- Obama criticized governors who are imposing quarantines for health workers
- But he said the military, which has imposed similar quarantines, is 'a different situation'
- New Jersey Gov. Chris Christie questioned the difference Tuesday
President Barack Obama took veiled shots at governors who are mandating quarantines for health workers returning to the United States after treating Ebola patients Tuesday.
But the military -- where the Army has already imposed similar quarantines -- is "a different situation," Obama said Tuesday.
Without mentioning them by name, Obama criticized New Jersey Gov. Chris Christie, New York Gov. Andrew Cuomo and others for the quarantines they've imposed for health workers, saying they "aren't based on science and best practices" and calling them "another barrier on somebody who's already doing really important work on our behalf."
Christie, though, pointed to the discrepancy between how health workers and military members are being treated as he defended himself in an NBC interview Tuesday morning.
"Now six other states have joined us as well, both Republican and Democratic governors. As has the United States military," Christie said.
Obama, though, said he has no problem with members of the military facing different policies than the general public because their service in West Africa, at the epicenter of the Ebola outbreak, isn't voluntary.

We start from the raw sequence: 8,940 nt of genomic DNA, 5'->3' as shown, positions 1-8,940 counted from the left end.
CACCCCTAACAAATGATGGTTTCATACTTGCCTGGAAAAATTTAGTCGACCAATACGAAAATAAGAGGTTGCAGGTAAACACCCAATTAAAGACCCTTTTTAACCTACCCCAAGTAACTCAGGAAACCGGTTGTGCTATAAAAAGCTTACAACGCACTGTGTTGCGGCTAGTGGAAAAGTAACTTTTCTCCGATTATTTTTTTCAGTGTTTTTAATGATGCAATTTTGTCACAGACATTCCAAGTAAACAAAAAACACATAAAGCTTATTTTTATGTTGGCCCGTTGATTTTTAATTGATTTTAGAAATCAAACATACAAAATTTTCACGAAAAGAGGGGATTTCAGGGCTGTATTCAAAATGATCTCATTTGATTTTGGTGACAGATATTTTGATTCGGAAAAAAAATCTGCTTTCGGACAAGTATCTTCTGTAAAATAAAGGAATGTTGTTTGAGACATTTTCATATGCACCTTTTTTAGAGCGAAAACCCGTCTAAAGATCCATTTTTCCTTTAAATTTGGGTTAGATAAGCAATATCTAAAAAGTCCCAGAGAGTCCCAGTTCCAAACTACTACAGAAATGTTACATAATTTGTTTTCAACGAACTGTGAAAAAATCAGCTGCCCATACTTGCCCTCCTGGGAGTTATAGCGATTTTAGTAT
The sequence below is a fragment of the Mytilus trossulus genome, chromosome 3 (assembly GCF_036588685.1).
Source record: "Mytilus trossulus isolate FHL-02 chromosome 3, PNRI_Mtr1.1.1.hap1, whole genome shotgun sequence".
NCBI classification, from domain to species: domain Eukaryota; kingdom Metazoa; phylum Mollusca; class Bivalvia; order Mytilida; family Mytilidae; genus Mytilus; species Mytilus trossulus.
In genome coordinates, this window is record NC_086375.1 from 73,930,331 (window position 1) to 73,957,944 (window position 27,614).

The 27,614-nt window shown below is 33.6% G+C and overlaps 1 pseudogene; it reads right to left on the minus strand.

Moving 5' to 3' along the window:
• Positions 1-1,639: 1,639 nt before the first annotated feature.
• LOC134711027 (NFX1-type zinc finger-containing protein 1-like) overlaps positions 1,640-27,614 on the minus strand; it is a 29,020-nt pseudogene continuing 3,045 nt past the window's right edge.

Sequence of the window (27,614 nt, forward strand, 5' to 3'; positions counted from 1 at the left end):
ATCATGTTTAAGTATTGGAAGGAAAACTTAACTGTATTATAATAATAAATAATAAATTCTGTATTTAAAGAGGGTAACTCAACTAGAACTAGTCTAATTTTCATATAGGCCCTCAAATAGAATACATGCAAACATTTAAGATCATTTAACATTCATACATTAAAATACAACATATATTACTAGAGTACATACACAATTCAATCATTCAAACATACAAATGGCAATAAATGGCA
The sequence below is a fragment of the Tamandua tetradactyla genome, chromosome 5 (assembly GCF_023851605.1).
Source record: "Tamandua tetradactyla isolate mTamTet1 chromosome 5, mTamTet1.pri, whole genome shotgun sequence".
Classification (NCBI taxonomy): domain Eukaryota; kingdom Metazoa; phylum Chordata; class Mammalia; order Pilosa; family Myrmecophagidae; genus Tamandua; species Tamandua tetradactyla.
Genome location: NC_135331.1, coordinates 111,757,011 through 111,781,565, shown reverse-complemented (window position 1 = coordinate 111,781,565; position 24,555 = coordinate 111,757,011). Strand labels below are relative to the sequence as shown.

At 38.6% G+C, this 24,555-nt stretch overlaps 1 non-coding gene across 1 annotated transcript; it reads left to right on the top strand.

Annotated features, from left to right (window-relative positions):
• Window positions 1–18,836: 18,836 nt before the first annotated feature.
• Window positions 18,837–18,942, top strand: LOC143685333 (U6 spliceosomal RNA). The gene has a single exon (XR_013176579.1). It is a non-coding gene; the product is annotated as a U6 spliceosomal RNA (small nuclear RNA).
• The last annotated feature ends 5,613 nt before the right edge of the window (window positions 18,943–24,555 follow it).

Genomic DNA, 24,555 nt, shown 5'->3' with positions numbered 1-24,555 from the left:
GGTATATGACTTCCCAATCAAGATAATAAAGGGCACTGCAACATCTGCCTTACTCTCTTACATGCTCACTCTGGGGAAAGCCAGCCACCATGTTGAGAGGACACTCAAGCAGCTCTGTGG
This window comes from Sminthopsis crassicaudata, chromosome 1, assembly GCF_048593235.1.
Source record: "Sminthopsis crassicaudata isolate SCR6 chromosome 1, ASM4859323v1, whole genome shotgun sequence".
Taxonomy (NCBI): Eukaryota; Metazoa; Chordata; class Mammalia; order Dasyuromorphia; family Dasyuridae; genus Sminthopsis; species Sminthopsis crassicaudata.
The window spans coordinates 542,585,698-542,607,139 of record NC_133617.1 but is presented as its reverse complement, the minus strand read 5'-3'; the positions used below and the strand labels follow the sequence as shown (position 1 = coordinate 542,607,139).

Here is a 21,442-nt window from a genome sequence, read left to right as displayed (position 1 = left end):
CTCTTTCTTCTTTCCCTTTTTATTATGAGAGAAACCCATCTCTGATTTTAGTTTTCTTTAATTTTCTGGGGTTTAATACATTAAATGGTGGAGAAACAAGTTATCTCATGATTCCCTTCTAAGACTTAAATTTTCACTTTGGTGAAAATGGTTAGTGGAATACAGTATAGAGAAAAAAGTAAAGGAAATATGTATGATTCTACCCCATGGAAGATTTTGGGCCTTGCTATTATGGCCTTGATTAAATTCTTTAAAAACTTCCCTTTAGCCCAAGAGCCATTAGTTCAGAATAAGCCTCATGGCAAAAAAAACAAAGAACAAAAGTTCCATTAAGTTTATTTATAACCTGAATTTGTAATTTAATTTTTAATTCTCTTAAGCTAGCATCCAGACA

"It's part of their mission that's been assigned to them by their commanders and ultimately by me, the commander-in-chief," he told reporters on the White House's South Lawn on Tuesday.
"So we don't expect to have similar rules for our military as we do for civilians," Obama said. "They are already, by definition, if they're in the military under more circumscribed conditions."
Meanwhile, the Pentagon is preparing to announce new policies on whether military members returning from Ebola-related assignments will be monitored or have their travel restricted.
Jessica L. Wright, the undersecretary of Defense for personnel and readiness, issued an Oct. 10 memo that said troops who have faced an elevated risk of exposure to Ebola will be quarantined for 21 days -- and that those who haven't faced any known exposure will be monitored for three weeks. Since then, the Army has announced quarantines for all members who return from West Africa.
A Pentagon spokeswoman said Tuesday that Defense Secretary Chuck Hagel is reviewing the Army's move and "will have a decision soon" on whether it will be extended to other branches of the military.